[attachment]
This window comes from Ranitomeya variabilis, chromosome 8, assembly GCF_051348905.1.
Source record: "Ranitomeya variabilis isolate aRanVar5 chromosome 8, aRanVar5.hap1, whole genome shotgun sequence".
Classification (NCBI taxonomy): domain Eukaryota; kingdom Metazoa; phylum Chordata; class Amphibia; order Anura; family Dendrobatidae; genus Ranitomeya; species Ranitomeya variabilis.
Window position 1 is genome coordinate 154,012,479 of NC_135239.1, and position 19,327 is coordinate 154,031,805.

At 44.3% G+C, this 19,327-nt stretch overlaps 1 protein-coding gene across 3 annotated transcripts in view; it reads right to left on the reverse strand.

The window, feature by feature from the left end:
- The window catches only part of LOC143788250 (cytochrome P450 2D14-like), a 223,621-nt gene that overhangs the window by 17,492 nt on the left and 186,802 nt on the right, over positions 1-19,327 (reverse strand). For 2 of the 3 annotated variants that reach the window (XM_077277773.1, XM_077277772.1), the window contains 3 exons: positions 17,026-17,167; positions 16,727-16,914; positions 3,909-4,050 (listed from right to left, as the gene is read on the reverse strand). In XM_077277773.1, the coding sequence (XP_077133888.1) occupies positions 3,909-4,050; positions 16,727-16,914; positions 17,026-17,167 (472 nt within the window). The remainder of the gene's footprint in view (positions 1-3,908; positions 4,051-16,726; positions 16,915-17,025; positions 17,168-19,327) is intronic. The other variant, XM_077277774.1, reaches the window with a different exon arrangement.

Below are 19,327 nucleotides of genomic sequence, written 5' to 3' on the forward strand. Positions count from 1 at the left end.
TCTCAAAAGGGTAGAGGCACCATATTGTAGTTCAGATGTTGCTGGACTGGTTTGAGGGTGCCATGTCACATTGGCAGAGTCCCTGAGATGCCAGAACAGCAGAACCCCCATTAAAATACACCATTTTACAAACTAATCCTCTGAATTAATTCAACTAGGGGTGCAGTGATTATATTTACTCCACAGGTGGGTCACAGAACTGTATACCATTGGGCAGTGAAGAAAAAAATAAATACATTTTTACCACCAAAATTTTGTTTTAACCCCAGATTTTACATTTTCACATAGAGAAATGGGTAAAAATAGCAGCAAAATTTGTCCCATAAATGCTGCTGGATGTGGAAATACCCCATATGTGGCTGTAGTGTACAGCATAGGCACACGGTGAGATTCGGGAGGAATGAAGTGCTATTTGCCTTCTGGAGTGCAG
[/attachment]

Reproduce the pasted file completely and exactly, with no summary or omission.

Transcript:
This window comes from Ranitomeya variabilis, chromosome 8, assembly GCF_051348905.1.
Source record: "Ranitomeya variabilis isolate aRanVar5 chromosome 8, aRanVar5.hap1, whole genome shotgun sequence".
Classification (NCBI taxonomy): domain Eukaryota; kingdom Metazoa; phylum Chordata; class Amphibia; order Anura; family Dendrobatidae; genus Ranitomeya; species Ranitomeya variabilis.
Window position 1 is genome coordinate 154,012,479 of NC_135239.1, and position 19,327 is coordinate 154,031,805.

At 44.3% G+C, this 19,327-nt stretch overlaps 1 protein-coding gene across 3 annotated transcripts in view; it reads right to left on the reverse strand.

The window, feature by feature from the left end:
- The window catches only part of LOC143788250 (cytochrome P450 2D14-like), a 223,621-nt gene that overhangs the window by 17,492 nt on the left and 186,802 nt on the right, over positions 1-19,327 (reverse strand). For 2 of the 3 annotated variants that reach the window (XM_077277773.1, XM_077277772.1), the window contains 3 exons: positions 17,026-17,167; positions 16,727-16,914; positions 3,909-4,050 (listed from right to left, as the gene is read on the reverse strand). In XM_077277773.1, the coding sequence (XP_077133888.1) occupies positions 3,909-4,050; positions 16,727-16,914; positions 17,026-17,167 (472 nt within the window). The remainder of the gene's footprint in view (positions 1-3,908; positions 4,051-16,726; positions 16,915-17,025; positions 17,168-19,327) is intronic. The other variant, XM_077277774.1, reaches the window with a different exon arrangement.

Below are 19,327 nucleotides of genomic sequence, written 5' to 3' on the forward strand. Positions count from 1 at the left end.
TCTCAAAAGGGTAGAGGCACCATATTGTAGTTCAGATGTTGCTGGACTGGTTTGAGGGTGCCATGTCACATTGGCAGAGTCCCTGAGATGCCAGAACAGCAGAACCCCCATTAAAATACACCATTTTACAAACTAATCCTCTGAATTAATTCAACTAGGGGTGCAGTGATTATATTTACTCCACAGGTGGGTCACAGAACTGTATACCATTGGGCAGTGAAGAAAAAAATAAATACATTTTTACCACCAAAATTTTGTTTTAACCCCAGATTTTACATTTTCACATAGAGAAATGGGTAAAAATAGCAGCAAAATTTGTCCCATAAATGCTGCTGGATGTGGAAATACCCCATATGTGGCTGTAGTGTACAGCATAGGCACACGGTGAGATTCGGGAGGAATGAAGTGCTATTTGCCTTCTGGAGTGCAG